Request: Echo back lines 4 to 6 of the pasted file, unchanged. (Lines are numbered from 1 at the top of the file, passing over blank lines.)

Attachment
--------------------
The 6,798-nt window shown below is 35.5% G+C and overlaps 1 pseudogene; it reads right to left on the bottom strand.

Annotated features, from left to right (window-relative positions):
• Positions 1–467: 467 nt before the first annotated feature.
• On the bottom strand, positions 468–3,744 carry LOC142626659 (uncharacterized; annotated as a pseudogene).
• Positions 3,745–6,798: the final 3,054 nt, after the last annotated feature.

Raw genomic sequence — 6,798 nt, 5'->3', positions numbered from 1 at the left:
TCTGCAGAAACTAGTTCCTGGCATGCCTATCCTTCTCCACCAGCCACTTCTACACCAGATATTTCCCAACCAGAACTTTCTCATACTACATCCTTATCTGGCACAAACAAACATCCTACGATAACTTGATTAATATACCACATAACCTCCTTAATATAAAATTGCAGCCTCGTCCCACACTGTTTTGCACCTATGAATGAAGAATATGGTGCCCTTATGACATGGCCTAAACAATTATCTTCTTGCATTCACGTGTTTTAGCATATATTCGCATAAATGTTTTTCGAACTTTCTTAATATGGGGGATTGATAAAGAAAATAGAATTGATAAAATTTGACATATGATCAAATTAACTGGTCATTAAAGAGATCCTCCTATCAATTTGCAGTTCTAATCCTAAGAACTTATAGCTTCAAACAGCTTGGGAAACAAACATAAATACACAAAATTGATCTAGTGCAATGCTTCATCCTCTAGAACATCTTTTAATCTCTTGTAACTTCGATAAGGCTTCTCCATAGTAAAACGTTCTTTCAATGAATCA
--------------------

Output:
• On the bottom strand, positions 468–3,744 carry LOC142626659 (uncharacterized; annotated as a pseudogene).
• Positions 3,745–6,798: the final 3,054 nt, after the last annotated feature.

Raw genomic sequence — 6,798 nt, 5'->3', positions numbered from 1 at the left: